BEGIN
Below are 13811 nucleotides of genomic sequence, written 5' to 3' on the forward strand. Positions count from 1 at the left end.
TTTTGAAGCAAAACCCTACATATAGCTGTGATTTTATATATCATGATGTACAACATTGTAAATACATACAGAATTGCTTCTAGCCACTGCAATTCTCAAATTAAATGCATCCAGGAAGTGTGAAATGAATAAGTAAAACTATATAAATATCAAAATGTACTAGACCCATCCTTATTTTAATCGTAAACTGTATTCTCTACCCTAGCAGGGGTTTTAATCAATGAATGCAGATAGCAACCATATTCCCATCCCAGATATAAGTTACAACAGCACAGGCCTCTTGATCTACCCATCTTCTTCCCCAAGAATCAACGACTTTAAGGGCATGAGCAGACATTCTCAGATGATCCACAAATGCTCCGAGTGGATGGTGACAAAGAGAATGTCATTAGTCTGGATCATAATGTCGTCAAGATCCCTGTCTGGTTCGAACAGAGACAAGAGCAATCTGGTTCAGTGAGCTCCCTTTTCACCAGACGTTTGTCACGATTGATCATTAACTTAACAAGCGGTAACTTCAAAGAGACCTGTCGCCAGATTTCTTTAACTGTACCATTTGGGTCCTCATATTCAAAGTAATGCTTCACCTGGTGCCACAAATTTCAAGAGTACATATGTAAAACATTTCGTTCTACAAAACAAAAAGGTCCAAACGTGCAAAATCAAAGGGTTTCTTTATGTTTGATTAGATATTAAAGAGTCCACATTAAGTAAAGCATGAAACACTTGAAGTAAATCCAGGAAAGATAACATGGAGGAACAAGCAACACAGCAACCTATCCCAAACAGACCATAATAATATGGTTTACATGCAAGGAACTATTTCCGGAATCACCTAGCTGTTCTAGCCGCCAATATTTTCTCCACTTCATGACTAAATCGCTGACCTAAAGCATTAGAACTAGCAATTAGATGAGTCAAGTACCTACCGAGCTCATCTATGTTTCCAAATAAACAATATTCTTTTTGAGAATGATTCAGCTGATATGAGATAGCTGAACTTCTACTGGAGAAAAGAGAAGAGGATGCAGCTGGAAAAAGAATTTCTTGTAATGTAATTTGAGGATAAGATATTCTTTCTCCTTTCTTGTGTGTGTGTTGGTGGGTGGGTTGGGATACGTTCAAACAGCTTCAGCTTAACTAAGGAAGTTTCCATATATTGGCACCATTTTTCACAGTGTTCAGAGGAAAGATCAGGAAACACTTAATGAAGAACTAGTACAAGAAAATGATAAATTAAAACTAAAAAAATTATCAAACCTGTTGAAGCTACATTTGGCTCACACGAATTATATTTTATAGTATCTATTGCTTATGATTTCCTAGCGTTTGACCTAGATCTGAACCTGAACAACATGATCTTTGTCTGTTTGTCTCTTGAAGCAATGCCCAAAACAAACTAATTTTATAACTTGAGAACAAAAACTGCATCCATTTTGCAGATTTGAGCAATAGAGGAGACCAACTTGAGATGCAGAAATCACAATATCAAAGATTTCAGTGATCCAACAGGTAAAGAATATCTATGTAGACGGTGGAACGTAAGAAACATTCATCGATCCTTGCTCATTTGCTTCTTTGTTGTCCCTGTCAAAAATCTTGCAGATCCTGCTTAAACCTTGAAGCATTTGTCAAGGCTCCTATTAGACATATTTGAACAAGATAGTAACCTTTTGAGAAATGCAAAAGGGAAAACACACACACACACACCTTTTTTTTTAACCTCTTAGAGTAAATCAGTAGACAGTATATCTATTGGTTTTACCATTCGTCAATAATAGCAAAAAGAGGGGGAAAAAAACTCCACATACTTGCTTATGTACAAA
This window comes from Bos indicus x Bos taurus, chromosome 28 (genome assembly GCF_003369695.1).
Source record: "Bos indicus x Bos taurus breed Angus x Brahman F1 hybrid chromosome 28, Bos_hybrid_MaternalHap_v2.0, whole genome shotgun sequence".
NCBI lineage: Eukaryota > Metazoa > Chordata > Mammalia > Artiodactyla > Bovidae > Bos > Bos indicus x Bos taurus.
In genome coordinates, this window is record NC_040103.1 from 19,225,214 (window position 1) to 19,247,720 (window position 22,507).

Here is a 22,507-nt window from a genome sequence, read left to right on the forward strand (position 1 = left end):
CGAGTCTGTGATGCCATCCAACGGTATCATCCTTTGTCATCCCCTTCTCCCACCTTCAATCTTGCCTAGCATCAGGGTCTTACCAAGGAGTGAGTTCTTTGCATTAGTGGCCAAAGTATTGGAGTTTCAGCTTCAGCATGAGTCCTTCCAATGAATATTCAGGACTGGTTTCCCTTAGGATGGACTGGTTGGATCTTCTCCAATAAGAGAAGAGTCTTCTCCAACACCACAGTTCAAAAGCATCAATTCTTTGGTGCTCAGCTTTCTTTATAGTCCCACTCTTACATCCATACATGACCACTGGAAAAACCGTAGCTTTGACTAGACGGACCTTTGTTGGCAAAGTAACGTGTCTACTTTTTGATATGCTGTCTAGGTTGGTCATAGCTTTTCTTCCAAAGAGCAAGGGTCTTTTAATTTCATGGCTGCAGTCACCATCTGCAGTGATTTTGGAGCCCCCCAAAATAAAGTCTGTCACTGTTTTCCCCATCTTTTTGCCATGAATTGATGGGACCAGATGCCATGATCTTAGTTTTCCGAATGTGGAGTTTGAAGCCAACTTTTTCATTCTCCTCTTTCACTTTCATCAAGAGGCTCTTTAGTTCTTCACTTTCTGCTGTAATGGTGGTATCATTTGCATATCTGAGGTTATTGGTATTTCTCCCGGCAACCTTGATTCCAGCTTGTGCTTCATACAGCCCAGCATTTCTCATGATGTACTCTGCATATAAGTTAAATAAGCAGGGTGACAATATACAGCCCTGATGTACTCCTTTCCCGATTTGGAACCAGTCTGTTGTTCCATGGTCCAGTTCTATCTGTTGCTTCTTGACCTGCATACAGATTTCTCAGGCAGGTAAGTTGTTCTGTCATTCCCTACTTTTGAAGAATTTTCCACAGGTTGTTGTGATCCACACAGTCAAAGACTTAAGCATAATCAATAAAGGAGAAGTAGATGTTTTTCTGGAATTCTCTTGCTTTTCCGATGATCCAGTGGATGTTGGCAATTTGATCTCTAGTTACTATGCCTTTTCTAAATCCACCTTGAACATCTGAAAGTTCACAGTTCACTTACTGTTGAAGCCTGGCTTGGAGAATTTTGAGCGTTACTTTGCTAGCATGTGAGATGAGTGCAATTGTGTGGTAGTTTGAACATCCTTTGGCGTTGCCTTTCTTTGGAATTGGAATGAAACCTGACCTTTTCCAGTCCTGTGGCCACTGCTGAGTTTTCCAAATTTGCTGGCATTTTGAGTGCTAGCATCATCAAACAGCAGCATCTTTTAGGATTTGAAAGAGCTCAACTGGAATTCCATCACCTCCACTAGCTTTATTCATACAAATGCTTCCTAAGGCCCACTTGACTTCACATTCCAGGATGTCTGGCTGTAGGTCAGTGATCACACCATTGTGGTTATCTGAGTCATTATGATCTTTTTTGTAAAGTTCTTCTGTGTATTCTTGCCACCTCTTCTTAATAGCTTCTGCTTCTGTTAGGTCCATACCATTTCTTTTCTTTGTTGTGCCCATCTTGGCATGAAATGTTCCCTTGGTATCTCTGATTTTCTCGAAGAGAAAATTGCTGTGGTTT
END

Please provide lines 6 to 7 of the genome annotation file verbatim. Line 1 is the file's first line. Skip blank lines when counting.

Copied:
In genome coordinates, this window is record NC_040103.1 from 19,225,214 (window position 1) to 19,247,720 (window position 22,507).

Here is a 22,507-nt window from a genome sequence, read left to right on the forward strand (position 1 = left end):